On the Fourth of July, we celebrate the signing of the Declaration of Independence.  But this book focuses on the war that preceded the Continental Congress and continued after the important paper was signed;the war that gave the document meaning.

George Washington
George Washington

In 1776, David McCullough transports us to October 1775 through the end of the war. We are with the troops day by day, hour by hour.  We also read what the British were doing and saying.  The British soldiers were far from home and not overly enthusiastic. While the rag tag American troops–the home team–were cheered and urged on by villagers and farmers along the way.

In the background, the politicians met in Philadelphia and carried on their (to British eyes) treasonous business.

“We are in the midst of a revolution,” wrote John Adams, “the most complete, unexpected and remarkable of any in the history of nations.”

And as the delegates to the Continental Congress approved the Declaration of Independence, McCullough writes:

“..the citizen-soldiers of Washington’s army were no longer to be fighting only for the defense of their country, or for their rightful liberties as freeborn Englishmen…It was now a proudly proclaimed, all-out war for an independent America, a new America, and thus a new day of freedom and equality.”

The war dragged on but the book ends with New Year’s Day 1777. It ends with just a mention of the surrender at Yorktown and the final treaty that was not signed until 1783.

What better way to celebrate July 4th than to visit some of the less-frequented sites related to the Revolutionary War.

In New York City, you can travel to the very southern tip of Manhattan and be amazed at the cobble-stone streets and 18th century buildings that remain. This was pretty much all there was of New York when the war began. It is easy to miss the small Fraunces tavern where Washington said goodbye to his troops.  A restaurant serves patrons on the ground floor, and when I was there, I had to ask a waiter to allow me up the stairs to see the rooms where Washington met with his troops.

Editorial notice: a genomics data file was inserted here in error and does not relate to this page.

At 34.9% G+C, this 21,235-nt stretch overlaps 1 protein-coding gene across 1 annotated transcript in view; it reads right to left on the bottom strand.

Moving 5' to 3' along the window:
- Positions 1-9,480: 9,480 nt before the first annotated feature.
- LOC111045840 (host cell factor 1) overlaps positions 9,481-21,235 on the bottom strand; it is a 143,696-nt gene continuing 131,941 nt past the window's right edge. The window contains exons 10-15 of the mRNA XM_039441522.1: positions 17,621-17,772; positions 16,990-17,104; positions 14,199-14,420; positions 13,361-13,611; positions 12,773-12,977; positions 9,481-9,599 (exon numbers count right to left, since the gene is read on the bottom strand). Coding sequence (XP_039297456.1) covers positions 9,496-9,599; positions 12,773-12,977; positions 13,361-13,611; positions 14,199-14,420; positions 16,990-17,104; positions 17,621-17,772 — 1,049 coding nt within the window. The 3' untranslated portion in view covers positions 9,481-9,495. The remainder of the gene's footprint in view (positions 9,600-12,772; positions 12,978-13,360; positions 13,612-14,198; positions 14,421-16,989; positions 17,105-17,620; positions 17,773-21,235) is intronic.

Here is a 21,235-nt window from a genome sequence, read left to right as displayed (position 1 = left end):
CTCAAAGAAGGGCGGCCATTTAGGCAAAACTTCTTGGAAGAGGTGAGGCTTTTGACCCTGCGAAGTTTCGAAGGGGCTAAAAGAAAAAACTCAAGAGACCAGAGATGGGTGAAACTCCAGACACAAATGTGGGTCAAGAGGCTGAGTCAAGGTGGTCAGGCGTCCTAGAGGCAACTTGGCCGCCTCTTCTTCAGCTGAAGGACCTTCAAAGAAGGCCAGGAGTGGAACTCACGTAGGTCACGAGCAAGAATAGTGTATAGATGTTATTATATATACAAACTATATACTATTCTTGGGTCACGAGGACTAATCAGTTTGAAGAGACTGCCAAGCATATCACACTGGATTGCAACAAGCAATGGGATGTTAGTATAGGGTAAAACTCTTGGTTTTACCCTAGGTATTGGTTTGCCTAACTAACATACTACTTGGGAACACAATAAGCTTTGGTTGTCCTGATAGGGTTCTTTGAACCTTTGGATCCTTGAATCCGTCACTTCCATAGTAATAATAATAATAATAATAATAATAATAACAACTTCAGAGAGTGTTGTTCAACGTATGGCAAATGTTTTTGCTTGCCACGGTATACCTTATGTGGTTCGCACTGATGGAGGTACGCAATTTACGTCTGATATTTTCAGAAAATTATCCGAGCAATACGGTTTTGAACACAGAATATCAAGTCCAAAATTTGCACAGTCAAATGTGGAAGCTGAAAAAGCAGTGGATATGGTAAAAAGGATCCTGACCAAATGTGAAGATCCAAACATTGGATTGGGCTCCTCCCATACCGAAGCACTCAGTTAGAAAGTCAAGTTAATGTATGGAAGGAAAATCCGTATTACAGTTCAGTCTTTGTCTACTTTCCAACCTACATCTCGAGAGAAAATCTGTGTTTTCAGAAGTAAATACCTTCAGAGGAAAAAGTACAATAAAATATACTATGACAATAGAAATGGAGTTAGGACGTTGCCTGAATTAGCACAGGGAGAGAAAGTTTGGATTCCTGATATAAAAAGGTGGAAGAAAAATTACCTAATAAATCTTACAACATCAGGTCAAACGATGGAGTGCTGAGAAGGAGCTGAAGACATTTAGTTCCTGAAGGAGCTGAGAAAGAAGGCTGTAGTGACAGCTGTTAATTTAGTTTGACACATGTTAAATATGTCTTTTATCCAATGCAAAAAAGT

The entire National Historic Park at Valley Forge in southern Pennsylvania is beautiful, peaceful countryside, unlike the rough conditions soldiers faced there in 1776. My favorite spot was the stone house that served as Washington’s headquarters. There you can actually walk up the wooden stairs that Washington climbed to the bedroom that served as his office.

I loved the Pennsylvania park at Washington Crossing (there is another park on the New Jersey side.)  Made famous by the exaggerated painting of Washington standing up in the boat, the park now incorporates some 18th century buildings that you can tour. Drive down the River Road where the troops walked during that bitterly-cold winter crossing that proved a brilliant move as the British were not expecting company in Trenton, New Jersey.

I did not go on to the Trenton Battle Site Monument, the spot of the decisive battle, but that is on my list for another time. Just a small crossroads at the time of the war, the city has obliterated the site of the battle, but a 150′ monument stands where the Americans had their artillery. Fittingly, George Washington stands atop the pillar, towering over the city, as he did over our history.

Finally, visit Yorktown Virginia, where the last battle took place and the British surrendered after being let down by their hired Hessian troops.